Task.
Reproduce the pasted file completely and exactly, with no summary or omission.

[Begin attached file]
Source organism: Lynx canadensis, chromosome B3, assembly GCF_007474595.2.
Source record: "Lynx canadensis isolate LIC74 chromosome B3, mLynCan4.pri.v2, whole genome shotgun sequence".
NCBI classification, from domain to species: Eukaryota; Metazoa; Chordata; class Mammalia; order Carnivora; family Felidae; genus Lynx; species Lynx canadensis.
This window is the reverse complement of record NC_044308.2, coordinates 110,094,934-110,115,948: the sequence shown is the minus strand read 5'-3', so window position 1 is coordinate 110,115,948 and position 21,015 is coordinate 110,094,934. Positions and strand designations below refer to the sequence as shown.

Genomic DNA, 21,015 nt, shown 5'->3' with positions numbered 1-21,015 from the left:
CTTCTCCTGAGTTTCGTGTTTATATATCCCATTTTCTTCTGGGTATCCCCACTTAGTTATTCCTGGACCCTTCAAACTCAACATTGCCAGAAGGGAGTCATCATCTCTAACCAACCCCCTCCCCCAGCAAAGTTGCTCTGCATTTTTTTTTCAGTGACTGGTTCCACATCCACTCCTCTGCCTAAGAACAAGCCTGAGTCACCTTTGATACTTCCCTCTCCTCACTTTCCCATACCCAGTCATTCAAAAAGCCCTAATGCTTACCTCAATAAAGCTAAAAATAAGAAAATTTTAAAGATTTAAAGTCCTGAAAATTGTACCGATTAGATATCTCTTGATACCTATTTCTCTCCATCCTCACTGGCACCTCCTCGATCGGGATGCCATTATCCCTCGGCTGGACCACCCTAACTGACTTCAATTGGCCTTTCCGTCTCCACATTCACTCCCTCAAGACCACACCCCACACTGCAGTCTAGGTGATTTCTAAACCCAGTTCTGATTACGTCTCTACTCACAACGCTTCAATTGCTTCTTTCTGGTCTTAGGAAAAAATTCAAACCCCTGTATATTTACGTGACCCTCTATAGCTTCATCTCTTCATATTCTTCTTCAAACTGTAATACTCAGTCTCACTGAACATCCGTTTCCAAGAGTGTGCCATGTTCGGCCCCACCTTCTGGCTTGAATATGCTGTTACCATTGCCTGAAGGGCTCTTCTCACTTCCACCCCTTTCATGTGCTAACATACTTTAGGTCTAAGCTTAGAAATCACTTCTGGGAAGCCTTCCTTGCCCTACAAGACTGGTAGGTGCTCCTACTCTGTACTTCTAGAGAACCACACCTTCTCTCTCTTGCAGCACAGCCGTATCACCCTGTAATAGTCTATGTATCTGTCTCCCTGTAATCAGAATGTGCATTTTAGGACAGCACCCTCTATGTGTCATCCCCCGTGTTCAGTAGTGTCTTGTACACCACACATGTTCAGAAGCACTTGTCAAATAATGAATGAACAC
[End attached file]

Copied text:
Source organism: Lynx canadensis, chromosome B3, assembly GCF_007474595.2.
Source record: "Lynx canadensis isolate LIC74 chromosome B3, mLynCan4.pri.v2, whole genome shotgun sequence".
NCBI classification, from domain to species: Eukaryota; Metazoa; Chordata; class Mammalia; order Carnivora; family Felidae; genus Lynx; species Lynx canadensis.
This window is the reverse complement of record NC_044308.2, coordinates 110,094,934-110,115,948: the sequence shown is the minus strand read 5'-3', so window position 1 is coordinate 110,115,948 and position 21,015 is coordinate 110,094,934. Positions and strand designations below refer to the sequence as shown.

Genomic DNA, 21,015 nt, shown 5'->3' with positions numbered 1-21,015 from the left:
CTTCTCCTGAGTTTCGTGTTTATATATCCCATTTTCTTCTGGGTATCCCCACTTAGTTATTCCTGGACCCTTCAAACTCAACATTGCCAGAAGGGAGTCATCATCTCTAACCAACCCCCTCCCCCAGCAAAGTTGCTCTGCATTTTTTTTTCAGTGACTGGTTCCACATCCACTCCTCTGCCTAAGAACAAGCCTGAGTCACCTTTGATACTTCCCTCTCCTCACTTTCCCATACCCAGTCATTCAAAAAGCCCTAATGCTTACCTCAATAAAGCTAAAAATAAGAAAATTTTAAAGATTTAAAGTCCTGAAAATTGTACCGATTAGATATCTCTTGATACCTATTTCTCTCCATCCTCACTGGCACCTCCTCGATCGGGATGCCATTATCCCTCGGCTGGACCACCCTAACTGACTTCAATTGGCCTTTCCGTCTCCACATTCACTCCCTCAAGACCACACCCCACACTGCAGTCTAGGTGATTTCTAAACCCAGTTCTGATTACGTCTCTACTCACAACGCTTCAATTGCTTCTTTCTGGTCTTAGGAAAAAATTCAAACCCCTGTATATTTACGTGACCCTCTATAGCTTCATCTCTTCATATTCTTCTTCAAACTGTAATACTCAGTCTCACTGAACATCCGTTTCCAAGAGTGTGCCATGTTCGGCCCCACCTTCTGGCTTGAATATGCTGTTACCATTGCCTGAAGGGCTCTTCTCACTTCCACCCCTTTCATGTGCTAACATACTTTAGGTCTAAGCTTAGAAATCACTTCTGGGAAGCCTTCCTTGCCCTACAAGACTGGTAGGTGCTCCTACTCTGTACTTCTAGAGAACCACACCTTCTCTCTCTTGCAGCACAGCCGTATCACCCTGTAATAGTCTATGTATCTGTCTCCCTGTAATCAGAATGTGCATTTTAGGACAGCACCCTCTATGTGTCATCCCCCGTGTTCAGTAGTGTCTTGTACACCACACATGTTCAGAAGCACTTGTCAAATAATGAATGAACAC